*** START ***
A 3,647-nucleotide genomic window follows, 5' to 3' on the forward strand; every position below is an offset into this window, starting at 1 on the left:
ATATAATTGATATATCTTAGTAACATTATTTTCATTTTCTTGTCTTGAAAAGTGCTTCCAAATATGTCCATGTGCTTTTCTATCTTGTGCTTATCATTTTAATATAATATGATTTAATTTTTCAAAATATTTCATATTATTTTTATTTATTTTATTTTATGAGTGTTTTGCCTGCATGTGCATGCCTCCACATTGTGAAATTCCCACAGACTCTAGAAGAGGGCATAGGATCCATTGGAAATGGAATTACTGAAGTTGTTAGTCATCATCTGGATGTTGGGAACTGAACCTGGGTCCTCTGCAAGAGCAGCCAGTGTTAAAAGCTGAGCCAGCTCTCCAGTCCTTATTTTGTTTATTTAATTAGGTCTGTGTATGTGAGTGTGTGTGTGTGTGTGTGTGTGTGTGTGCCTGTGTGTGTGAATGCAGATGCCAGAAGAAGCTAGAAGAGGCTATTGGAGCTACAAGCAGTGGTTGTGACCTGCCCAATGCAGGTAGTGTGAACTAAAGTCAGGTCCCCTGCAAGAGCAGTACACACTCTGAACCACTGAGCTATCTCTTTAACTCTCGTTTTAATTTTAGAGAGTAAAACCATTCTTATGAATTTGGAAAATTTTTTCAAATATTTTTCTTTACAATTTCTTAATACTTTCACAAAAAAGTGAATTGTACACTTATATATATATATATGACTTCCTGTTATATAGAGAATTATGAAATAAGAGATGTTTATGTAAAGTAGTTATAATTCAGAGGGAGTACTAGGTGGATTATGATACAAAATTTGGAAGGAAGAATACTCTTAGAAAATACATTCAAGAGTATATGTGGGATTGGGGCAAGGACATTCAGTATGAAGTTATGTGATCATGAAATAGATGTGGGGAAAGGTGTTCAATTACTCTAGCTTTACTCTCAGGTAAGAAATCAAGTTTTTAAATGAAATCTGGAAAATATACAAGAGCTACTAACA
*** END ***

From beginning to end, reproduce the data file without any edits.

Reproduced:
A 3,647-nucleotide genomic window follows, 5' to 3' on the forward strand; every position below is an offset into this window, starting at 1 on the left:
ATATAATTGATATATCTTAGTAACATTATTTTCATTTTCTTGTCTTGAAAAGTGCTTCCAAATATGTCCATGTGCTTTTCTATCTTGTGCTTATCATTTTAATATAATATGATTTAATTTTTCAAAATATTTCATATTATTTTTATTTATTTTATTTTATGAGTGTTTTGCCTGCATGTGCATGCCTCCACATTGTGAAATTCCCACAGACTCTAGAAGAGGGCATAGGATCCATTGGAAATGGAATTACTGAAGTTGTTAGTCATCATCTGGATGTTGGGAACTGAACCTGGGTCCTCTGCAAGAGCAGCCAGTGTTAAAAGCTGAGCCAGCTCTCCAGTCCTTATTTTGTTTATTTAATTAGGTCTGTGTATGTGAGTGTGTGTGTGTGTGTGTGTGTGTGTGTGCCTGTGTGTGTGAATGCAGATGCCAGAAGAAGCTAGAAGAGGCTATTGGAGCTACAAGCAGTGGTTGTGACCTGCCCAATGCAGGTAGTGTGAACTAAAGTCAGGTCCCCTGCAAGAGCAGTACACACTCTGAACCACTGAGCTATCTCTTTAACTCTCGTTTTAATTTTAGAGAGTAAAACCATTCTTATGAATTTGGAAAATTTTTTCAAATATTTTTCTTTACAATTTCTTAATACTTTCACAAAAAAGTGAATTGTACACTTATATATATATATATGACTTCCTGTTATATAGAGAATTATGAAATAAGAGATGTTTATGTAAAGTAGTTATAATTCAGAGGGAGTACTAGGTGGATTATGATACAAAATTTGGAAGGAAGAATACTCTTAGAAAATACATTCAAGAGTATATGTGGGATTGGGGCAAGGACATTCAGTATGAAGTTATGTGATCATGAAATAGATGTGGGGAAAGGTGTTCAATTACTCTAGCTTTACTCTCAGGTAAGAAATCAAGTTTTTAAATGAAATCTGGAAAATATACAAGAGCTACTAACA